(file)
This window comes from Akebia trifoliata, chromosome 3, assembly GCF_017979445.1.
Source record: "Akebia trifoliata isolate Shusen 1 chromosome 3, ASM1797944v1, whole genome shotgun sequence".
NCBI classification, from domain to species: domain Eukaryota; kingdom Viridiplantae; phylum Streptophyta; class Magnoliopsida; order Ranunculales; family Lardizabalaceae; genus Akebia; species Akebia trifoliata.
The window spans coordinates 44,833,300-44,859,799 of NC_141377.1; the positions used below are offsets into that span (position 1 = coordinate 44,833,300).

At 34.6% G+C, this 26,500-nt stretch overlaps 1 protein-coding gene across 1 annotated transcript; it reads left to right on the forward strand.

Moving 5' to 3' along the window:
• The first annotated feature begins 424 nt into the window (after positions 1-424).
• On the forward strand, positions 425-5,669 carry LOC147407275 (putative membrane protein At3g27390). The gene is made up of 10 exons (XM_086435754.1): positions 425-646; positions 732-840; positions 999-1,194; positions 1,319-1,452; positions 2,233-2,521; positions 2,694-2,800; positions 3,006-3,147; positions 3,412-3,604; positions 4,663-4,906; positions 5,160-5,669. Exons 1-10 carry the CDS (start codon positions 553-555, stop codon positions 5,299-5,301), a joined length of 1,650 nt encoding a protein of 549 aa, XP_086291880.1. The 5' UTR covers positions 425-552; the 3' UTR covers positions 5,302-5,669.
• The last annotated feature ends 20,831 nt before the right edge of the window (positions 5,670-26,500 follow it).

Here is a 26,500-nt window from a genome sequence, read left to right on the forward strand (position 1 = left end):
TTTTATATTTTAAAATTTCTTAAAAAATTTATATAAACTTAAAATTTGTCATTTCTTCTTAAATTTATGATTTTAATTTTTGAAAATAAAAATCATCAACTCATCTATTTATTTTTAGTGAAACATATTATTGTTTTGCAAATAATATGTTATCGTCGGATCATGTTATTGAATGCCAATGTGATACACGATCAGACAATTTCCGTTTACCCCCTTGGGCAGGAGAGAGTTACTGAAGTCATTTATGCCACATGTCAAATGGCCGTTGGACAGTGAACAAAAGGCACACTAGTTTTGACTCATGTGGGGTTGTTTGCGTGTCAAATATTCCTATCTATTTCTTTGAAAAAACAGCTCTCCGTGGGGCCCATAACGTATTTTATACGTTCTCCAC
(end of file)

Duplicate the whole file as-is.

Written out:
This window comes from Akebia trifoliata, chromosome 3, assembly GCF_017979445.1.
Source record: "Akebia trifoliata isolate Shusen 1 chromosome 3, ASM1797944v1, whole genome shotgun sequence".
NCBI classification, from domain to species: domain Eukaryota; kingdom Viridiplantae; phylum Streptophyta; class Magnoliopsida; order Ranunculales; family Lardizabalaceae; genus Akebia; species Akebia trifoliata.
The window spans coordinates 44,833,300-44,859,799 of NC_141377.1; the positions used below are offsets into that span (position 1 = coordinate 44,833,300).

At 34.6% G+C, this 26,500-nt stretch overlaps 1 protein-coding gene across 1 annotated transcript; it reads left to right on the forward strand.

Moving 5' to 3' along the window:
• The first annotated feature begins 424 nt into the window (after positions 1-424).
• On the forward strand, positions 425-5,669 carry LOC147407275 (putative membrane protein At3g27390). The gene is made up of 10 exons (XM_086435754.1): positions 425-646; positions 732-840; positions 999-1,194; positions 1,319-1,452; positions 2,233-2,521; positions 2,694-2,800; positions 3,006-3,147; positions 3,412-3,604; positions 4,663-4,906; positions 5,160-5,669. Exons 1-10 carry the CDS (start codon positions 553-555, stop codon positions 5,299-5,301), a joined length of 1,650 nt encoding a protein of 549 aa, XP_086291880.1. The 5' UTR covers positions 425-552; the 3' UTR covers positions 5,302-5,669.
• The last annotated feature ends 20,831 nt before the right edge of the window (positions 5,670-26,500 follow it).

Here is a 26,500-nt window from a genome sequence, read left to right on the forward strand (position 1 = left end):
TTTTATATTTTAAAATTTCTTAAAAAATTTATATAAACTTAAAATTTGTCATTTCTTCTTAAATTTATGATTTTAATTTTTGAAAATAAAAATCATCAACTCATCTATTTATTTTTAGTGAAACATATTATTGTTTTGCAAATAATATGTTATCGTCGGATCATGTTATTGAATGCCAATGTGATACACGATCAGACAATTTCCGTTTACCCCCTTGGGCAGGAGAGAGTTACTGAAGTCATTTATGCCACATGTCAAATGGCCGTTGGACAGTGAACAAAAGGCACACTAGTTTTGACTCATGTGGGGTTGTTTGCGTGTCAAATATTCCTATCTATTTCTTTGAAAAAACAGCTCTCCGTGGGGCCCATAACGTATTTTATACGTTCTCCAC